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  1. #41
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    Dec. 30, 2009
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    Quote Originally Posted by howardh View Post
    Not all behavior like this is the fault of the rider. some horses need tongue relief.
    You will be happy to know that the USDF just legalized bits with ports the rule changes will be published in Feb.

    You may be amazed the difference a port will make.
    YES!!!! That's GREAT news!!

    I've got one of those types and often use a D-ring port on many of the other horses I work with, at least to start. HUGE difference.
    ....horses should be trained in such a way that they not only love their riders, but look forward to the time they are with them.
    ~ Xenophon, 350 B.C.



  2. #42
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    Nov. 1, 2009
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    Quote Originally Posted by naturalequus View Post
    YES!!!! That's GREAT news!!

    I've got one of those types and often use a D-ring port on many of the other horses I work with, at least to start. HUGE difference.
    I have seen horses that invert, are heavy on the forehand, stick tongues out etc. become soft and willing with a bit with tongue relief. SAME HORSE SAME RIDER.

    I personally find it a little heartbreaking when I read post after post of people struggling along in bits that don't offer tongue relief and talk about months and years of trying to get some connection.

    If the the horse is not comfortable how can it possibly perform the way we want? We would not force a horse to accept an ill fitting saddle would we?



  3. #43
    Join Date
    Jun. 20, 2009
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    Hunterdon County NJ
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    3,006

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    Quote Originally Posted by ideayoda View Post
    Although I often use a drop, they are really only for (young) horses which cross the jaw.
    http://www.youtube.com/watch?v=pzG-0TyTuMs

    Klimke on Biotop.

    It is a little difficult to tell, exactly. But I am 98% sure what I a seeing in this video is a drop noseband. Above horse is not, exactly, emm.... green.
    Last edited by Isabeau Z Solace; Feb. 4, 2012 at 08:23 PM. Reason: added link



  4. #44
    Join Date
    Jun. 10, 2002
    Location
    Spain
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    542

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    You said the horse has a parrot mouth? This is a deformity...there is no where to comfortably PUT a bit.



  5. #45
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    Dec. 30, 2009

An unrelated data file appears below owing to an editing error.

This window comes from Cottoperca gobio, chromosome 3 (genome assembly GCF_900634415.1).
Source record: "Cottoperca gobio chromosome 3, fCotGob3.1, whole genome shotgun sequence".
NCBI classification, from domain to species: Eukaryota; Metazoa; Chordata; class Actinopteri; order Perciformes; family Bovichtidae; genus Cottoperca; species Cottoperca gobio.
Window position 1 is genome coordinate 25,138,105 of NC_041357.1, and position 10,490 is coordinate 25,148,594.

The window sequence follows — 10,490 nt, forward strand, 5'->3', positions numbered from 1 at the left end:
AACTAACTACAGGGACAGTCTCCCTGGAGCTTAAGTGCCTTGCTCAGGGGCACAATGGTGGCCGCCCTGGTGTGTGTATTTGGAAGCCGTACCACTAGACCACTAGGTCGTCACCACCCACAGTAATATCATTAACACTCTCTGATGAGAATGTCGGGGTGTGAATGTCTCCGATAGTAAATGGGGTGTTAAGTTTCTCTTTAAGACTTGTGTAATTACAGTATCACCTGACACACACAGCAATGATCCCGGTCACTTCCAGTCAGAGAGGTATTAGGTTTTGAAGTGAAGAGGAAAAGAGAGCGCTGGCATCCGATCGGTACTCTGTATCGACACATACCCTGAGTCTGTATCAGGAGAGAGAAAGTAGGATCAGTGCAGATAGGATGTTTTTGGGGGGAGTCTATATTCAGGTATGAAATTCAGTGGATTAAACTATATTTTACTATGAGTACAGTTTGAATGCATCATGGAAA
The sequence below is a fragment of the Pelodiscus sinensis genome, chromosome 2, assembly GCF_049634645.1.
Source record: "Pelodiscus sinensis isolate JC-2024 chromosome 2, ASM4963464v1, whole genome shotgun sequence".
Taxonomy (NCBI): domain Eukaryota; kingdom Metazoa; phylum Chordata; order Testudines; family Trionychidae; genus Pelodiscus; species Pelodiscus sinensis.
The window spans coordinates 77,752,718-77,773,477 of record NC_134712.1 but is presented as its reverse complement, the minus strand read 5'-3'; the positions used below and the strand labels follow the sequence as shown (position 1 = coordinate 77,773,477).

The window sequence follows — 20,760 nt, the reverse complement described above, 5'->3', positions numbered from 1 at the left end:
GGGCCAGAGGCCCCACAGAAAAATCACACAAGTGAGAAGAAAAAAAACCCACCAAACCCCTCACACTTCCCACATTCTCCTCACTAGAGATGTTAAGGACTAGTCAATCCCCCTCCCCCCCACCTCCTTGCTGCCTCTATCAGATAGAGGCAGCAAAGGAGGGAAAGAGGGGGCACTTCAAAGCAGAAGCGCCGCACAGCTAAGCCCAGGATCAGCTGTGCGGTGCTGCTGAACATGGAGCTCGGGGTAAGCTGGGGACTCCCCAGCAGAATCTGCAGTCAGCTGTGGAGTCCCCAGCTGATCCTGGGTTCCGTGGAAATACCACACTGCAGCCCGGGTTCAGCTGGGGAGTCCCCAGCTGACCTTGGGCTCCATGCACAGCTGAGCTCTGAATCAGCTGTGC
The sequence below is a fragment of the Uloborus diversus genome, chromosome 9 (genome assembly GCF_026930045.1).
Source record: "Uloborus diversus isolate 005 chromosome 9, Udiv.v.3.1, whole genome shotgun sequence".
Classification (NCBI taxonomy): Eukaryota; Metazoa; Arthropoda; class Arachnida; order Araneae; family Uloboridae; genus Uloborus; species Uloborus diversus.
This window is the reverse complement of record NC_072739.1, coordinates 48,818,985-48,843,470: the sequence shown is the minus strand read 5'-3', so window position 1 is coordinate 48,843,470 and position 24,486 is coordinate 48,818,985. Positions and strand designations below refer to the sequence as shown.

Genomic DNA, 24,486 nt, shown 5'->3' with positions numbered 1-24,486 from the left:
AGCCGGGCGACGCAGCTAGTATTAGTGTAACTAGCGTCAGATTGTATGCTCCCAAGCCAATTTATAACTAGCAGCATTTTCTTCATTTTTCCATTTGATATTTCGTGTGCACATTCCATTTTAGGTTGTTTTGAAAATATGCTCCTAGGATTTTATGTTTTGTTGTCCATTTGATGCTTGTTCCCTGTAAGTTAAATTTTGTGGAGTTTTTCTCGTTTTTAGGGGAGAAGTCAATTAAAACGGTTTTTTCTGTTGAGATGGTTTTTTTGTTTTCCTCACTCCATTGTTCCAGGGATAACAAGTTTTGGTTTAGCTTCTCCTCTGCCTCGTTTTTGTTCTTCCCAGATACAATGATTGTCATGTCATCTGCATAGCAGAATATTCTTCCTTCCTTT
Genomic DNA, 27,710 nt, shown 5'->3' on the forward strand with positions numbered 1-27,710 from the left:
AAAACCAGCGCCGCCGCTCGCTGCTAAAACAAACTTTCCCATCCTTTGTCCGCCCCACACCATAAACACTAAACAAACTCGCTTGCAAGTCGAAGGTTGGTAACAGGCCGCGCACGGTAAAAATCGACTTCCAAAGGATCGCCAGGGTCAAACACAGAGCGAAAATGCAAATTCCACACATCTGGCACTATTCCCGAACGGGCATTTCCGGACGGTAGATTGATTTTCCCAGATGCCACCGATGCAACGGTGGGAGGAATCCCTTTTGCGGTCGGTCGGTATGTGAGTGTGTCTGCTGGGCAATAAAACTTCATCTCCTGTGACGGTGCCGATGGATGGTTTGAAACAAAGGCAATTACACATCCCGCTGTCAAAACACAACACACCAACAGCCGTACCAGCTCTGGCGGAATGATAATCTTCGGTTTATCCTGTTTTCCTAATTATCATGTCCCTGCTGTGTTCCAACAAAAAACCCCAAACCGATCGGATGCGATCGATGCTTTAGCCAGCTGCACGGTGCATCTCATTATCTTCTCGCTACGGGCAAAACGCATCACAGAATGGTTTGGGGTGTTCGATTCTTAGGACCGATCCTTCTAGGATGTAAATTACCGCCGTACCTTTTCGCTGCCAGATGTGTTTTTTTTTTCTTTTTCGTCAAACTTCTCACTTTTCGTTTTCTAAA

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    Quote Originally Posted by howardh View Post
    I have seen horses that invert, are heavy on the forehand, stick tongues out etc. become soft and willing with a bit with tongue relief. SAME HORSE SAME RIDER.
    One of my OTTB's is the one who was the first I started using the ported bits on after attending a Bob Myler and Jonathan Field bit demo. On the track he wore a figure-8 and racing he wore a tongue tie. When I got him he really gaped his mouth - put a simple D-ring in with a port and boom his mouth instantly shut. Since then it's been my go-to mouthpiece though of course I always have to consider what works for that horse (ie, I had one horse who just LOVED his french link - he would almost rip it out of my hands when he saw it on his bridle, so he stayed in that). The tongue relief makes such a difference, ime most horses really appreciate it.
    ....horses should be trained in such a way that they not only love their riders, but look forward to the time they are with them.
    ~ Xenophon, 350 B.C.



  6. #46
    Join Date
    Jun. 13, 2001
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    usa
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    6,123

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    For sure the best thing for (re)training a parrot mouth is to spend 2-3 months with a normal snaffle (or full cheek) and tie the rings forward (to the loop of a flash (no flash), this will keep the action from the bars. Meanwhile use lifted hh, not closed handed/backwards one. And tongue relief comes from the horse stays (steadily) ifv (certainly not curved bits).
    I.D.E.A. yoda



  7. #47
    Join Date
    Dec. 20, 2007
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    814

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    Right now my trainer has recommended that he go in the Nathe bit, and after a few rides in it, he seems to be a bit better. A bit. Not fully improved, but I know it will take a really long time to fix this (if ever) but a bit better is good, and I'll take it as a positive.